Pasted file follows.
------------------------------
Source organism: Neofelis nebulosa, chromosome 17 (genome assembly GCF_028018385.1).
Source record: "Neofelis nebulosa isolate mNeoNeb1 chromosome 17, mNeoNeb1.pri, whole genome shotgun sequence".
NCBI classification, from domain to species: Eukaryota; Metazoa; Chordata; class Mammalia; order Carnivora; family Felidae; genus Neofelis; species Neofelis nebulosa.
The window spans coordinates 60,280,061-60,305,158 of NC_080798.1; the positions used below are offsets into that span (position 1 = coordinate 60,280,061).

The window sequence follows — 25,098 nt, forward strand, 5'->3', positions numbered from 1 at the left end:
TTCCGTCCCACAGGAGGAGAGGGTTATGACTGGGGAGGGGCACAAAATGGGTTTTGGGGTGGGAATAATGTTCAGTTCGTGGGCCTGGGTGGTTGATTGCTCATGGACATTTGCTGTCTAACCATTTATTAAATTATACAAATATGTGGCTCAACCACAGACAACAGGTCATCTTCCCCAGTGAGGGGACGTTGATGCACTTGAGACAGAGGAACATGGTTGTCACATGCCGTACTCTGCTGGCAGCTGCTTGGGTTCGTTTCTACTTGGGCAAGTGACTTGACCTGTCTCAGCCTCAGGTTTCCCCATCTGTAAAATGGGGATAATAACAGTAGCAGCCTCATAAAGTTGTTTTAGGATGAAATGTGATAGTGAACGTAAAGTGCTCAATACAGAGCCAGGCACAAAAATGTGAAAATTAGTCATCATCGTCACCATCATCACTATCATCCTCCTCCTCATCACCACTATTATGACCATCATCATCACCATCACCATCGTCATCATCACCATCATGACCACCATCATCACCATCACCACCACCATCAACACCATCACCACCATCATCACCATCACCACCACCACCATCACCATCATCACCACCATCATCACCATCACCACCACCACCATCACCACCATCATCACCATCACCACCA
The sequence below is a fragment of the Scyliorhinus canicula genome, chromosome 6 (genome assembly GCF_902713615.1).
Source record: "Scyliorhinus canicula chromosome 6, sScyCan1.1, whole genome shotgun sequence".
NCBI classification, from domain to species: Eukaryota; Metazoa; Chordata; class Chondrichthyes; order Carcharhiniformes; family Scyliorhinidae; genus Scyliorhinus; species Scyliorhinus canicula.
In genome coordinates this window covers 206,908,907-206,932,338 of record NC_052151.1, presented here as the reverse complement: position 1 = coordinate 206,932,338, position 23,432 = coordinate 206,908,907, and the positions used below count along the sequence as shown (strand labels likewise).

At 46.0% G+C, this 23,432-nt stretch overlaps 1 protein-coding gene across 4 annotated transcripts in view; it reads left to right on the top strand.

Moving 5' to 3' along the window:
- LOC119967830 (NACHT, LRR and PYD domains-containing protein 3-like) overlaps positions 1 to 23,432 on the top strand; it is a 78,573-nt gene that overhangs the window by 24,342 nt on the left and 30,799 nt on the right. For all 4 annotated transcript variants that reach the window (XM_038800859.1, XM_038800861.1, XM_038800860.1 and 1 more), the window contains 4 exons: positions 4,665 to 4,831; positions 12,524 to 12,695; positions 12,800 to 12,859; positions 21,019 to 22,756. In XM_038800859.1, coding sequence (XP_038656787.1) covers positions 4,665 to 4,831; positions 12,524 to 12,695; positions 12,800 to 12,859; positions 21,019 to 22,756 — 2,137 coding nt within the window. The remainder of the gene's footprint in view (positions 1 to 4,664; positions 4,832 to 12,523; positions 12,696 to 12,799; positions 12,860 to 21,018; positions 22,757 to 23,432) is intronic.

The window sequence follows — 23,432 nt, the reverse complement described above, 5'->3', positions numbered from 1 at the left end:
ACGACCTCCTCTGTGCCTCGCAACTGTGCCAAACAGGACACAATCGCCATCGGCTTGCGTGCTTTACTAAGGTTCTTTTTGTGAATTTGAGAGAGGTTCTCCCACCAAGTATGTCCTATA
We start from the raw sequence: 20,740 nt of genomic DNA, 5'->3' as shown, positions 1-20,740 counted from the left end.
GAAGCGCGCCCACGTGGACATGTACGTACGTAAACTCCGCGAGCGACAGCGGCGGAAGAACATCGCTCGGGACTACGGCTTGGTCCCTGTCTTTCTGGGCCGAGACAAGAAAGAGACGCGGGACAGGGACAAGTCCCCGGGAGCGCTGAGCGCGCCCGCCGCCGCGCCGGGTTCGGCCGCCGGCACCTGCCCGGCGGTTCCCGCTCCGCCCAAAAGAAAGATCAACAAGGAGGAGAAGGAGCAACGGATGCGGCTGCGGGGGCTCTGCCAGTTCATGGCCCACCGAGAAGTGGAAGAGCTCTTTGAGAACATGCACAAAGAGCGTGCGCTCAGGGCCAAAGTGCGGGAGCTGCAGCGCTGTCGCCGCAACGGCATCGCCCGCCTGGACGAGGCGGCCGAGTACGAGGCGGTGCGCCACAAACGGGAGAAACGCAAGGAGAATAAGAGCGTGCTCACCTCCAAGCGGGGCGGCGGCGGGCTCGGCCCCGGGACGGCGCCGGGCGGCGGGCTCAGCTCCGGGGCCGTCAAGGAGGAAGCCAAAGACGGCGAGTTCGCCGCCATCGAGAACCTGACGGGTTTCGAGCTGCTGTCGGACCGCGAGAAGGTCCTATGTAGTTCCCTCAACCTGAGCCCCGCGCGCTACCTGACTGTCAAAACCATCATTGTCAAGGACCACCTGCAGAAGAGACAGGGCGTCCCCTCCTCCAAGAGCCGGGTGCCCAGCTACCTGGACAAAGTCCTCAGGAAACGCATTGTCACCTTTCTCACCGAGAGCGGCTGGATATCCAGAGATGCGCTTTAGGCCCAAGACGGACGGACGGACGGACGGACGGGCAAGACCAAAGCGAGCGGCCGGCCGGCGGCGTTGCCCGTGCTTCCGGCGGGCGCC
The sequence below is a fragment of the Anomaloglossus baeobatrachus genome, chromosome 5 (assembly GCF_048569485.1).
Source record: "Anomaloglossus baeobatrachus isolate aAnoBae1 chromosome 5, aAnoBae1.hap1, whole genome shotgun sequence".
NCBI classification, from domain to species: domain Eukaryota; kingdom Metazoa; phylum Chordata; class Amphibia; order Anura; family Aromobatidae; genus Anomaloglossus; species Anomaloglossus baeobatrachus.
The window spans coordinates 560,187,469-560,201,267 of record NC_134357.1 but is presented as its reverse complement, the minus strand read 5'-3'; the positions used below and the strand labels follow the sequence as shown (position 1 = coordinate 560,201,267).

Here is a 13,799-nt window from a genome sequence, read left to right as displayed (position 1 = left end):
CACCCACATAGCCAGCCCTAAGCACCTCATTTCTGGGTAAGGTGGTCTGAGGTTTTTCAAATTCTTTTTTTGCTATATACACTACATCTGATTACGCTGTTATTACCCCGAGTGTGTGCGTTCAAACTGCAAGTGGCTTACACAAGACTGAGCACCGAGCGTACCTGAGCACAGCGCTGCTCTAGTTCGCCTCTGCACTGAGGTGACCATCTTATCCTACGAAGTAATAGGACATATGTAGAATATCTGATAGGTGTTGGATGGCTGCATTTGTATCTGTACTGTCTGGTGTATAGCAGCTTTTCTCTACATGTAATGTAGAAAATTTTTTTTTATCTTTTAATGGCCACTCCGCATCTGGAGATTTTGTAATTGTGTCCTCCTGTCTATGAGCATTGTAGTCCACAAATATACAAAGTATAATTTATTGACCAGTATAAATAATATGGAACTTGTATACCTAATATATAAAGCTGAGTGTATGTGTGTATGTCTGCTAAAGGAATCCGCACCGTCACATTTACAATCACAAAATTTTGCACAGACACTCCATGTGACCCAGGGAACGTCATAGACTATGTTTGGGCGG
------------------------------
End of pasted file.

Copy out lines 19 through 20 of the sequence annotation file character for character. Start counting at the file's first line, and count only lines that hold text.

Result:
Source record: "Anomaloglossus baeobatrachus isolate aAnoBae1 chromosome 5, aAnoBae1.hap1, whole genome shotgun sequence".
NCBI classification, from domain to species: domain Eukaryota; kingdom Metazoa; phylum Chordata; class Amphibia; order Anura; family Aromobatidae; genus Anomaloglossus; species Anomaloglossus baeobatrachus.